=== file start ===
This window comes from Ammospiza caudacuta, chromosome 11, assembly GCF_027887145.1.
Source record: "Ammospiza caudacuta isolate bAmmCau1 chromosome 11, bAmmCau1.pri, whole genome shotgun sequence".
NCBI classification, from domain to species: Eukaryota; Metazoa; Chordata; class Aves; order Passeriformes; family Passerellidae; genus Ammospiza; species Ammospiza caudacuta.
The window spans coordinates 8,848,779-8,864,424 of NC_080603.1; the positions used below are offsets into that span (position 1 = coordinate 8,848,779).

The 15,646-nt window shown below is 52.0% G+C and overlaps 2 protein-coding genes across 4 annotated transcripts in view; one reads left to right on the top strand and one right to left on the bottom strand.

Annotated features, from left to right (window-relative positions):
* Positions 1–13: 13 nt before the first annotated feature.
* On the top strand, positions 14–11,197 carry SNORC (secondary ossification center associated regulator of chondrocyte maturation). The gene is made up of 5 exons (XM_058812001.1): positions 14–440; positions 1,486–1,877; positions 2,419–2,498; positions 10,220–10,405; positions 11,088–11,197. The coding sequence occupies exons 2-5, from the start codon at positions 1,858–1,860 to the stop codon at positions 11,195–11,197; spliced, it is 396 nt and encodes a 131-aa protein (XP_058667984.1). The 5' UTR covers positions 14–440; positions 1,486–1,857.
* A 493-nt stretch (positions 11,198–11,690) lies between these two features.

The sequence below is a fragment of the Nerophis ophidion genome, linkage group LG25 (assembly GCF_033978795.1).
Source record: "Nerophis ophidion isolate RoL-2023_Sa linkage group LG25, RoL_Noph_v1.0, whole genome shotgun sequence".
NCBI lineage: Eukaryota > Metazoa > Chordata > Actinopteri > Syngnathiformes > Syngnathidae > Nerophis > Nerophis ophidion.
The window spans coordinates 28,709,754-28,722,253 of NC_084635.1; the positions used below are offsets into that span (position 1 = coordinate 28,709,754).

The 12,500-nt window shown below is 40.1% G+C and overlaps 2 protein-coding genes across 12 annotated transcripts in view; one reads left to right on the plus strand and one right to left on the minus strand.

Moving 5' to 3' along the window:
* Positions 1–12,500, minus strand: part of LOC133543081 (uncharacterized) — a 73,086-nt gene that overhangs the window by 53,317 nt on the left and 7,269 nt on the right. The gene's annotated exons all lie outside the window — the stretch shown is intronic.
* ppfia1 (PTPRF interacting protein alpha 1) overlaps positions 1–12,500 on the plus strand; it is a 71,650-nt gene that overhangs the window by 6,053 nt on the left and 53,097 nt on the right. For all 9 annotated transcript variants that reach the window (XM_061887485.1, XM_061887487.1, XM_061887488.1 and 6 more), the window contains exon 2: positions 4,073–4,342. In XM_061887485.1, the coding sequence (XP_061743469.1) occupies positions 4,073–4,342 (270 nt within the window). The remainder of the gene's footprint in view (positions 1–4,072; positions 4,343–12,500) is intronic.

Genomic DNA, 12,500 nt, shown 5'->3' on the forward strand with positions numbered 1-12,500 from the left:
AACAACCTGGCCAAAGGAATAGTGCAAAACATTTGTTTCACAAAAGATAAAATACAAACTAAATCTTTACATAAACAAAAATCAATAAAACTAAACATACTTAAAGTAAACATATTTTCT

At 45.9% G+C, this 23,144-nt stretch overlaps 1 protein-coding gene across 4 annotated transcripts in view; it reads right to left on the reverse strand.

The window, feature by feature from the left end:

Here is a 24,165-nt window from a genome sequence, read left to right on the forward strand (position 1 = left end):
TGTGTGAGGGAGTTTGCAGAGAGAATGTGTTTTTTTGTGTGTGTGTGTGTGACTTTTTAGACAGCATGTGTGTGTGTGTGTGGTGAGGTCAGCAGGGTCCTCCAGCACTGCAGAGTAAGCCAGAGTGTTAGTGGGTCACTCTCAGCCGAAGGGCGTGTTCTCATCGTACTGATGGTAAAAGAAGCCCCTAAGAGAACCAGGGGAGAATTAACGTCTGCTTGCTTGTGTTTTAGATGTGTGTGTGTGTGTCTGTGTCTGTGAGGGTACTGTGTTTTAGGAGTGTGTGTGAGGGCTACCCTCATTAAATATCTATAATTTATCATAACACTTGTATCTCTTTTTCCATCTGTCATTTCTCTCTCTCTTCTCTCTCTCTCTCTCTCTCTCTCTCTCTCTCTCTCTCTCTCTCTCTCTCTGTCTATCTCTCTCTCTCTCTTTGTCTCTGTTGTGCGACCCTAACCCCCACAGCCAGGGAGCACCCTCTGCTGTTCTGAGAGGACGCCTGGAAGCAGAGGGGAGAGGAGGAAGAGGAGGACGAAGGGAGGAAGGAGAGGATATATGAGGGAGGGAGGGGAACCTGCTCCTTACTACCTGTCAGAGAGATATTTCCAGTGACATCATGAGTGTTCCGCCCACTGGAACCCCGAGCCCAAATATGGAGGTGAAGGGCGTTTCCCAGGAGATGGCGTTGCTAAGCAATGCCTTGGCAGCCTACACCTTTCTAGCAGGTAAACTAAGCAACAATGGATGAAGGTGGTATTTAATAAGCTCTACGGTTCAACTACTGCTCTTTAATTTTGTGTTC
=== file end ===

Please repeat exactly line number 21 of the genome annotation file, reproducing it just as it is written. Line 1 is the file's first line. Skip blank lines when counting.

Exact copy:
The window, feature by feature from the left end: